5.Attorney General is changed to “Secretary of Public Health” at 21USC(13)§824(a) and thereafter to “Secretary” at (a, b, c, d, f, g). At (f & g) controlled substances is changed to “psychotropic”. There is appended (h) Destruction of Type II & III Pathogens in Controversy. When the possession of Type II or III chemical is determined to be suspicious by the regional Poison Control Center, Institutional Ethics Committee, local, state or federal law enforcement those pathogenic substances shall be promptly destroyed or properly disposed of and this destruction or disposal shall be documented and witnessed. (1) Courts and law enforcement officers shall never possess Type I, II or III controlled substances and if the registered chemical analysts are not themselves able to document the destruction of the substance, or it is seized from an unregistered possessor, licensed hazardous material handlers shall be summoned to document the seizure and destruction of the substance(s). (2) If the registered chemical analysts wish to defend their possession and use of the Type II or III substance(s) in question they shall be subjected to prosecution therefore by the Secretary and the substances themselves shall be impounded by a hazardous material handler under the authority of the Secretary at (f & g). (3) Type I poisons that are experimental in nature are subject to the same treatment as (h, 1 & 2) above, and those properly packaged and sealed poisons with legitimate use shall be accounted for under the procedure in (f & g) of this section. (4) Complaints and suspicions regarding type I, II, and III substances shall be given due process by the Secretary regarding revocation, suspension of their license(s) and bio-security.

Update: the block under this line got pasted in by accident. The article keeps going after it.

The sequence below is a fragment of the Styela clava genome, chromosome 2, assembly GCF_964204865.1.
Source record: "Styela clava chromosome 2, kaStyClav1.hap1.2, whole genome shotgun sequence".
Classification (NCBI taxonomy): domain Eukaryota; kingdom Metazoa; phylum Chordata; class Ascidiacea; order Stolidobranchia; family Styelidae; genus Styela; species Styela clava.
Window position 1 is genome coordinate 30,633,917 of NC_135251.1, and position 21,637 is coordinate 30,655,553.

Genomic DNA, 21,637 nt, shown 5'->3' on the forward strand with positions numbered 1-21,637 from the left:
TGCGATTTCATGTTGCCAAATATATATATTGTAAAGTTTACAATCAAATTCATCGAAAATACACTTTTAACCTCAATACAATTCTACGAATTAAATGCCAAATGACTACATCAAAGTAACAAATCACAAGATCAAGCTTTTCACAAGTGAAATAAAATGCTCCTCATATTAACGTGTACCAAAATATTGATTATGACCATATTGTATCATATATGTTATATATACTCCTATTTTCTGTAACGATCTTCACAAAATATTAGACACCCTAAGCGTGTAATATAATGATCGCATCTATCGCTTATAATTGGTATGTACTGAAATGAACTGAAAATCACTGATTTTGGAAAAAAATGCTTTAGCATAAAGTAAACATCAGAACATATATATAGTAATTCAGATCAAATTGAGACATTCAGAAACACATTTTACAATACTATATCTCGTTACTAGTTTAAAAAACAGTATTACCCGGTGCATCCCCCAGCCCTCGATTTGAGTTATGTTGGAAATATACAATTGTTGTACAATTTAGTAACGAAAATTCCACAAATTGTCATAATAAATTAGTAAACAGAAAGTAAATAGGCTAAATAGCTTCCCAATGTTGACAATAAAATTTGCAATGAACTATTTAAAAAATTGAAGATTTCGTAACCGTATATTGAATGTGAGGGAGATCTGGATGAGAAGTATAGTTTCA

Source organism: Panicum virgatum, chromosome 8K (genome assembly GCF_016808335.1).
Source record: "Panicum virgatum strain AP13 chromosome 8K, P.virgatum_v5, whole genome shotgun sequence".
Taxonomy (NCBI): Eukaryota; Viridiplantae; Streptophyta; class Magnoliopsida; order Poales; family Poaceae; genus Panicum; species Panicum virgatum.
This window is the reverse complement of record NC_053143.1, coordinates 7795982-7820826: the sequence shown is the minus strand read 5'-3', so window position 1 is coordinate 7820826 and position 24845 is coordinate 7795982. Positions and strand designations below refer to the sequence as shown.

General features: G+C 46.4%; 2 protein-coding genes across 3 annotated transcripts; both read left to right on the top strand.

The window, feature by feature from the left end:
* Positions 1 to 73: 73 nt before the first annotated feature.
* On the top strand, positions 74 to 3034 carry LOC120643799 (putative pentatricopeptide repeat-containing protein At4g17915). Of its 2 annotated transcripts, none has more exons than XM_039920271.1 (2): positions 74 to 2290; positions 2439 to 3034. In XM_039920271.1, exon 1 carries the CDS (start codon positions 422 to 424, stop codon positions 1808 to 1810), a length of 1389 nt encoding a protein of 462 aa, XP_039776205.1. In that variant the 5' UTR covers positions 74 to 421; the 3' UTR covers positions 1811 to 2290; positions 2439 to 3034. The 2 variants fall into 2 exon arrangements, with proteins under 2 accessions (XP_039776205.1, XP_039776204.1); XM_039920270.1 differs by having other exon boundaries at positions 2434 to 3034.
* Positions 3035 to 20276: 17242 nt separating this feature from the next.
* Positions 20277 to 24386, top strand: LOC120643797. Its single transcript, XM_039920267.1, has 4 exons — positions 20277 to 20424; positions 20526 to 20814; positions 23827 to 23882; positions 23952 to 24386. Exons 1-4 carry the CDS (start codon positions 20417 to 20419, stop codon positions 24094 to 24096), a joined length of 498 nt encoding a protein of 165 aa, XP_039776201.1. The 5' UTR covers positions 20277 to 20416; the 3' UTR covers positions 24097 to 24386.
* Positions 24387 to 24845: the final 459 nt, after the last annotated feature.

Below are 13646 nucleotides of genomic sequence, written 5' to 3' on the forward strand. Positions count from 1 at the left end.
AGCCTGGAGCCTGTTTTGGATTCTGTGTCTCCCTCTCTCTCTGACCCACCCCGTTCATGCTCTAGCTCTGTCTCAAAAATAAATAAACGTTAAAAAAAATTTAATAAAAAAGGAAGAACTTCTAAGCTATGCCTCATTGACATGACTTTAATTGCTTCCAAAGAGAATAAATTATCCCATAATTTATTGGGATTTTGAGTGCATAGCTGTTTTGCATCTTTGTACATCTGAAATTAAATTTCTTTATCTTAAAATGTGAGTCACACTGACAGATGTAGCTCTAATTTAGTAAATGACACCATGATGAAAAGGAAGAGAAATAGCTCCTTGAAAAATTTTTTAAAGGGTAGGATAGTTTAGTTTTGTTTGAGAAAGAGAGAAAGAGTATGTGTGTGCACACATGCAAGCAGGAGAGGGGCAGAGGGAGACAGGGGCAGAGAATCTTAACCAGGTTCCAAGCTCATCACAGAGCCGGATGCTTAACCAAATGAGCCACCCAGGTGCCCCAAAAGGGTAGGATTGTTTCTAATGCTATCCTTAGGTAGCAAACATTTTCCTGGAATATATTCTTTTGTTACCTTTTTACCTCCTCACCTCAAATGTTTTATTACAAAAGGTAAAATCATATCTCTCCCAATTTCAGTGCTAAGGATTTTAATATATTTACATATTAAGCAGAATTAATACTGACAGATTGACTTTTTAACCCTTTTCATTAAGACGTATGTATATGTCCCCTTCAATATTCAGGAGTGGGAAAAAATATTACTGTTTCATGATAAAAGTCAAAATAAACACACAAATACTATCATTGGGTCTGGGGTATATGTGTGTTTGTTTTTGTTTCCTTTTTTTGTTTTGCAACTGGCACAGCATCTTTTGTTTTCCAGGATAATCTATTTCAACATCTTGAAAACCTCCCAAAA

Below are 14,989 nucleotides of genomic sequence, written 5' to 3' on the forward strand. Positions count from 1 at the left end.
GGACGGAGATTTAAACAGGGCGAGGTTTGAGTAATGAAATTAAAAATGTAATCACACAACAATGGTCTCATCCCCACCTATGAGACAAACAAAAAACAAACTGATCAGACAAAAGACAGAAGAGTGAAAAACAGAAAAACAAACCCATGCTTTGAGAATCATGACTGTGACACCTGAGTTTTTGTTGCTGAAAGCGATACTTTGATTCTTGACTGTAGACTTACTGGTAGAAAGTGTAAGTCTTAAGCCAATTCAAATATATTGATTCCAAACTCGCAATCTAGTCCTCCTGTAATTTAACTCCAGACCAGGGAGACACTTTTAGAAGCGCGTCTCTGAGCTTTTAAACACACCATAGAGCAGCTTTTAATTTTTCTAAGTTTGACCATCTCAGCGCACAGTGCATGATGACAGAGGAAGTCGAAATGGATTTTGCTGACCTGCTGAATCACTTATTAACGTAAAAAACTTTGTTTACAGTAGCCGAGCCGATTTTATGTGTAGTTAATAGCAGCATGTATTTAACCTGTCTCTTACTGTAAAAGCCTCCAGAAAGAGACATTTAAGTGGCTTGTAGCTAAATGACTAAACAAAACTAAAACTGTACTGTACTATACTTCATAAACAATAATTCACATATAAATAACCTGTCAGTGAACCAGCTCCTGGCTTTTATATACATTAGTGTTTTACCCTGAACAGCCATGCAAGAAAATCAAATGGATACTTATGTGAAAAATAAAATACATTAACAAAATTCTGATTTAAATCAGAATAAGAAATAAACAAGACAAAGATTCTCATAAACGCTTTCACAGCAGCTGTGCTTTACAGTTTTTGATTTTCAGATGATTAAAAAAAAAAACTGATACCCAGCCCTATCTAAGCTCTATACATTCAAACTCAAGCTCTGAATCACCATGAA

6. Attorney General is changed to “Secretary of Public Health” at 21USC(13)§825 (a) and to “Secretary at (b & d) and it is inserted (d) Type I, II, or III controlled substances. Attorney General is changed to “Secretary of Public Health” at 21USC(13)§826 (a) and to “Secretary” at (b-f). There shall be appended (h) Quotas for Type I, II and III Substances: The Secretary shall determine the total quantity and establish production quotas for estimated legitimate registered research, veterinary and lethal injection needs to be manufactured each year. Production quotas shall be exactly sufficient to meet legitimate demand of the prior year. For good reason the Secretary may increase or reduce the production for a specific substances or eliminate the legitimate production of a substance completely. Attorney General is changed to “Secretary of Public Health” at 21USC(13)§827(b) and thereafter to “Secretary” at (b, c, 3, d, e, f, g & h) at (f) after consultation with the Attorney General, is repealed. Attorney General is changed to “Secretary of Public Health” at 21USC(13)§828(a) and to “Secretary” at (c, 1, 2, d, 1 & 2) and at (a) it is inserted “Type I, II, III or IV” before controlled substance and after is inserted “or”. At the end of (b, 1), “it is forbidden to export Type II or III controlled substances. Attorney General is changed to “Secretary of Public Health” at 21USC(13)§829(a) and to “Secretary” at (b & d). Attorney General is changed to “Secretary” at 21USC(13)§830 (a, 2, 3, b, 1, B, 2, 3, B, D, v, E, c, 3, e, 1, A, iii, v, vii, B, i, ii, iii, iv, C, F, 2, A, 3)